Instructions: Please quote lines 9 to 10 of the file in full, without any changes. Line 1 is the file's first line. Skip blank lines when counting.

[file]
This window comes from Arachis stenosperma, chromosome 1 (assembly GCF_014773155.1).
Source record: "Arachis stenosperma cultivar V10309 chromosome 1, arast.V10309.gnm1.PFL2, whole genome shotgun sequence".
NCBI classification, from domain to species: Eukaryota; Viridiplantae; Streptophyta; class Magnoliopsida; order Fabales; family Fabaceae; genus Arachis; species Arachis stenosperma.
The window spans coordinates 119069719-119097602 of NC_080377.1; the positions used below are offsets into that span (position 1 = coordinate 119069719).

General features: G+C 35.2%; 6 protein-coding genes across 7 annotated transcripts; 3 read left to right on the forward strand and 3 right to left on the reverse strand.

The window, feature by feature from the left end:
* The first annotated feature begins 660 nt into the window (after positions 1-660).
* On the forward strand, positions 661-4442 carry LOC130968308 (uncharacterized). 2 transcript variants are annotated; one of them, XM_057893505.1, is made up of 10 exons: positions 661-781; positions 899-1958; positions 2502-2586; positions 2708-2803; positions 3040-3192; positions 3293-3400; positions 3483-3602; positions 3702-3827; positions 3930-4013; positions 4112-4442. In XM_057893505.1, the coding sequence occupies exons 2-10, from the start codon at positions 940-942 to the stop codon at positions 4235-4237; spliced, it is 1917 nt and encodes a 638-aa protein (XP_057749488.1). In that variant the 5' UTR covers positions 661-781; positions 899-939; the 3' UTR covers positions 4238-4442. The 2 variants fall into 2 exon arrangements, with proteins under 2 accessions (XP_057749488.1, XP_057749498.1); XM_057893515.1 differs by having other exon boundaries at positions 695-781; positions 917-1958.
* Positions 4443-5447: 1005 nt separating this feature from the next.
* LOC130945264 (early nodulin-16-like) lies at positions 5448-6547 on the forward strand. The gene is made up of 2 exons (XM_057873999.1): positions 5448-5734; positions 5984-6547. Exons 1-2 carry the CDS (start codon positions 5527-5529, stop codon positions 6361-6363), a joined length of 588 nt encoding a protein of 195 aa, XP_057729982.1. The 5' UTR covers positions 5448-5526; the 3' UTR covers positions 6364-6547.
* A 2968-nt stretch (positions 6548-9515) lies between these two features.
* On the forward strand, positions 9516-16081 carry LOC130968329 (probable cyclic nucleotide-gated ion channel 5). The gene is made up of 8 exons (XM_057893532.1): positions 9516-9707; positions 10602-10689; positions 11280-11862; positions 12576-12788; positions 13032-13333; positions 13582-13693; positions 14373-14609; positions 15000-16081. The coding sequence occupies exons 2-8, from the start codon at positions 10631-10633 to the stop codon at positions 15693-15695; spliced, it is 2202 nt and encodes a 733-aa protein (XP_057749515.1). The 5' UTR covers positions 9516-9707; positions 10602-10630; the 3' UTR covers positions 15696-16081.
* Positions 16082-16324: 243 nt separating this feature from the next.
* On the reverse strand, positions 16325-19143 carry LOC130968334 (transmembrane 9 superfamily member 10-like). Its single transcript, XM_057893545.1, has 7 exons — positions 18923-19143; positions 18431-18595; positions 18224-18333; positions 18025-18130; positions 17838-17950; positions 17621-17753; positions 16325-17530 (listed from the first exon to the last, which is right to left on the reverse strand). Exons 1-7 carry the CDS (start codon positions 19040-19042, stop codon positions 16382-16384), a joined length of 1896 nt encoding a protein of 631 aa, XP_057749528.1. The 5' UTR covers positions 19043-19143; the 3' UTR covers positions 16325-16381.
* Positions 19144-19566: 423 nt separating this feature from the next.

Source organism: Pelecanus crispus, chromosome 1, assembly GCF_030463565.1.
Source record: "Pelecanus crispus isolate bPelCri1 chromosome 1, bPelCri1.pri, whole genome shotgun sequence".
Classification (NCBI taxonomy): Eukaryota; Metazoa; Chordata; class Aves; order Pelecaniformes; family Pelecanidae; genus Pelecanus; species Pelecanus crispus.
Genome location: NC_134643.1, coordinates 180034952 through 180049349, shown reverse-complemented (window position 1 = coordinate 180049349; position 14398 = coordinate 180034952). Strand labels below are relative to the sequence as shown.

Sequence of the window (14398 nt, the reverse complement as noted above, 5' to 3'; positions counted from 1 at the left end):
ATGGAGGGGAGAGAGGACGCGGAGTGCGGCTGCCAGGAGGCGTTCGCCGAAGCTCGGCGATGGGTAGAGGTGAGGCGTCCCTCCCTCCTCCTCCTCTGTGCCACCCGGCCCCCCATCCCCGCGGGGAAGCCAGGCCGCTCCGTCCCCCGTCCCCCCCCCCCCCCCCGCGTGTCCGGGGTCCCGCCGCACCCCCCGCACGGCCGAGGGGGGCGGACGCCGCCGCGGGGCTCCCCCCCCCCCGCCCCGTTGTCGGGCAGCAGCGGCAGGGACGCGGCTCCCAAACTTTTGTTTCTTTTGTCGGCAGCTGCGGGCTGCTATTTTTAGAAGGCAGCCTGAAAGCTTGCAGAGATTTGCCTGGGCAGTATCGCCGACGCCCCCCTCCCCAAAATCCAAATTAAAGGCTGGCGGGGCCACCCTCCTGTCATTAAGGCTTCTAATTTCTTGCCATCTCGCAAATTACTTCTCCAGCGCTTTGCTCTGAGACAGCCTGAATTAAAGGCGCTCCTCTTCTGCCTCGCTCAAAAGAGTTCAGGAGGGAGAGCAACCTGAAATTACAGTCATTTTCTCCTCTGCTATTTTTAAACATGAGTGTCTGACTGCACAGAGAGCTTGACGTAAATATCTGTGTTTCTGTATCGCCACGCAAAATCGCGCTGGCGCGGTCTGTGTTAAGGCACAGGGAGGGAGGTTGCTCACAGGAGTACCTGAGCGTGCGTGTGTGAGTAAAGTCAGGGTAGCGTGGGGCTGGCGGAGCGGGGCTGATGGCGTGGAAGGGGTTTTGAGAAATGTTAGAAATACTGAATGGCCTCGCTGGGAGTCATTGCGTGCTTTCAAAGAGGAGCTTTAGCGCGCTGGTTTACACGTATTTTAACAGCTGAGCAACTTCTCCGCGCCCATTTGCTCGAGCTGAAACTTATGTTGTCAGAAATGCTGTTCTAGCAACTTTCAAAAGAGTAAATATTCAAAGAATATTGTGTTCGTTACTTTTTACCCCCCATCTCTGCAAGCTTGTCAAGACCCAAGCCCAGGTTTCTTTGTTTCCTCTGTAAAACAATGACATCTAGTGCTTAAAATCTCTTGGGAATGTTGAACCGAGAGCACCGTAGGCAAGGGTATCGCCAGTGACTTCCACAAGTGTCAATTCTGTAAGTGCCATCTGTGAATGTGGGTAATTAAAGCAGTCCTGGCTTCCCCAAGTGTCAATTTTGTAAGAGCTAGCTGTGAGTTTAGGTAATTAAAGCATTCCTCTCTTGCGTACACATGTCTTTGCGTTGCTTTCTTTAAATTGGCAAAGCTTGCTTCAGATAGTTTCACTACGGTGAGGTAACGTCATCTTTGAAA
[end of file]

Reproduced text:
* Positions 4443-5447: 1005 nt separating this feature from the next.
* LOC130945264 (early nodulin-16-like) lies at positions 5448-6547 on the forward strand. The gene is made up of 2 exons (XM_057873999.1): positions 5448-5734; positions 5984-6547. Exons 1-2 carry the CDS (start codon positions 5527-5529, stop codon positions 6361-6363), a joined length of 588 nt encoding a protein of 195 aa, XP_057729982.1. The 5' UTR covers positions 5448-5526; the 3' UTR covers positions 6364-6547.